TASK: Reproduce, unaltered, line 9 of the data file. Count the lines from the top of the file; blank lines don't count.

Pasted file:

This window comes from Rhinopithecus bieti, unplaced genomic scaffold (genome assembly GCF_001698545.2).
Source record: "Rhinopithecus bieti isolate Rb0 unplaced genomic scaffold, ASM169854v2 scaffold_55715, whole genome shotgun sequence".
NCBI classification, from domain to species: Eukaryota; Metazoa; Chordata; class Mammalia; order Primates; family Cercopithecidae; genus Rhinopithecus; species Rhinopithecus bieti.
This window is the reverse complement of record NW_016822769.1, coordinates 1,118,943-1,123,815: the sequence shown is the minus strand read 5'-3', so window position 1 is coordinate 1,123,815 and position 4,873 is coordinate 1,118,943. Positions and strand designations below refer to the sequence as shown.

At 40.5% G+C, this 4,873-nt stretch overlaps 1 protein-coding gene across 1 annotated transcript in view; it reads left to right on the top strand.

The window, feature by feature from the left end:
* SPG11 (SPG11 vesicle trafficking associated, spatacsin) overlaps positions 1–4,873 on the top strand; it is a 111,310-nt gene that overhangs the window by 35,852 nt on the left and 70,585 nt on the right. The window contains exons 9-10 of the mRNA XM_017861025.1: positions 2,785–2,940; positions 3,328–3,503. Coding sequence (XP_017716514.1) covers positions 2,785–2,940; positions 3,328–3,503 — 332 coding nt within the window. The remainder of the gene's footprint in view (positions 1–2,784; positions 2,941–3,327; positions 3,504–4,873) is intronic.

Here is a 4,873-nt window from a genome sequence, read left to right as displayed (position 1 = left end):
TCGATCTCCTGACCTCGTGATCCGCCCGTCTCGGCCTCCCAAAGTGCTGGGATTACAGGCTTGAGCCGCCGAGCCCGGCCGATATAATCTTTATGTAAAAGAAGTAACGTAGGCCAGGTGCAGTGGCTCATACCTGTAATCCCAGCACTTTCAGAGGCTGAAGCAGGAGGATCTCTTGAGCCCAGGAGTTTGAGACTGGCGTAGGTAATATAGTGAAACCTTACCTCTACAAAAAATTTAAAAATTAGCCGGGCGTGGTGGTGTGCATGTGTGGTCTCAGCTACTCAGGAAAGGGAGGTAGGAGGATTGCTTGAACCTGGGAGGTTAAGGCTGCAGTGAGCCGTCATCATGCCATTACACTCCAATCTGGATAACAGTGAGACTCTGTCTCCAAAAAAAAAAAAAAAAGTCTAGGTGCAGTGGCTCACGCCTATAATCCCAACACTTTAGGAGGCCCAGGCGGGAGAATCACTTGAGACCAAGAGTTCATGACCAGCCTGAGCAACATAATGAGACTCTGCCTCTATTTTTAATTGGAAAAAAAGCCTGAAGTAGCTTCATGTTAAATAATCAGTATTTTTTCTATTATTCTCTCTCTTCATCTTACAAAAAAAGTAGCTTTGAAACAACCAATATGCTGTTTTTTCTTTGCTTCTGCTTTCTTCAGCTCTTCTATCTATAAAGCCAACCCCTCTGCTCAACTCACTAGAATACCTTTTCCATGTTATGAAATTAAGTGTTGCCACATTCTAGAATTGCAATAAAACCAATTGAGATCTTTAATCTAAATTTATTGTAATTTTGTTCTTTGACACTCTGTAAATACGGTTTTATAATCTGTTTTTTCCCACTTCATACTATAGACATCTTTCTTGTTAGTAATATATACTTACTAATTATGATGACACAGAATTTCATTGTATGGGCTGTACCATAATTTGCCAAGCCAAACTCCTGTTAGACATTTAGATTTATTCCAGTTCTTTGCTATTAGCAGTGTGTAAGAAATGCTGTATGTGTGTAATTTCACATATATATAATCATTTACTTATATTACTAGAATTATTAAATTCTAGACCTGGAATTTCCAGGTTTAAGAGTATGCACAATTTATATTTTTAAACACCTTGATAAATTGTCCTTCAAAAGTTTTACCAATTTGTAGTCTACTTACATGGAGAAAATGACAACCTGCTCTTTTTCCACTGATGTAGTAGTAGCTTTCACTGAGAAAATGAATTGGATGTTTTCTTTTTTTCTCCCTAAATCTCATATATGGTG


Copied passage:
TCGATCTCCTGACCTCGTGATCCGCCCGTCTCGGCCTCCCAAAGTGCTGGGATTACAGGCTTGAGCCGCCGAGCCCGGCCGATATAATCTTTATGTAAAAGAAGTAACGTAGGCCAGGTGCAGTGGCTCATACCTGTAATCCCAGCACTTTCAGAGGCTGAAGCAGGAGGATCTCTTGAGCCCAGGAGTTTGAGACTGGCGTAGGTAATATAGTGAAACCTTACCTCTACAAAAAATTTAAAAATTAGCCGGGCGTGGTGGTGTGCATGTGTGGTCTCAGCTACTCAGGAAAGGGAGGTAGGAGGATTGCTTGAACCTGGGAGGTTAAGGCTGCAGTGAGCCGTCATCATGCCATTACACTCCAATCTGGATAACAGTGAGACTCTGTCTCCAAAAAAAAAAAAAAAAGTCTAGGTGCAGTGGCTCACGCCTATAATCCCAACACTTTAGGAGGCCCAGGCGGGAGAATCACTTGAGACCAAGAGTTCATGACCAGCCTGAGCAACATAATGAGACTCTGCCTCTATTTTTAATTGGAAAAAAAGCCTGAAGTAGCTTCATGTTAAATAATCAGTATTTTTTCTATTATTCTCTCTCTTCATCTTACAAAAAAAGTAGCTTTGAAACAACCAATATGCTGTTTTTTCTTTGCTTCTGCTTTCTTCAGCTCTTCTATCTATAAAGCCAACCCCTCTGCTCAACTCACTAGAATACCTTTTCCATGTTATGAAATTAAGTGTTGCCACATTCTAGAATTGCAATAAAACCAATTGAGATCTTTAATCTAAATTTATTGTAATTTTGTTCTTTGACACTCTGTAAATACGGTTTTATAATCTGTTTTTTCCCACTTCATACTATAGACATCTTTCTTGTTAGTAATATATACTTACTAATTATGATGACACAGAATTTCATTGTATGGGCTGTACCATAATTTGCCAAGCCAAACTCCTGTTAGACATTTAGATTTATTCCAGTTCTTTGCTATTAGCAGTGTGTAAGAAATGCTGTATGTGTGTAATTTCACATATATATAATCATTTACTTATATTACTAGAATTATTAAATTCTAGACCTGGAATTTCCAGGTTTAAGAGTATGCACAATTTATATTTTTAAACACCTTGATAAATTGTCCTTCAAAAGTTTTACCAATTTGTAGTCTACTTACATGGAGAAAATGACAACCTGCTCTTTTTCCACTGATGTAGTAGTAGCTTTCACTGAGAAAATGAATTGGATGTTTTCTTTTTTTCTCCCTAAATCTCATATATGGTG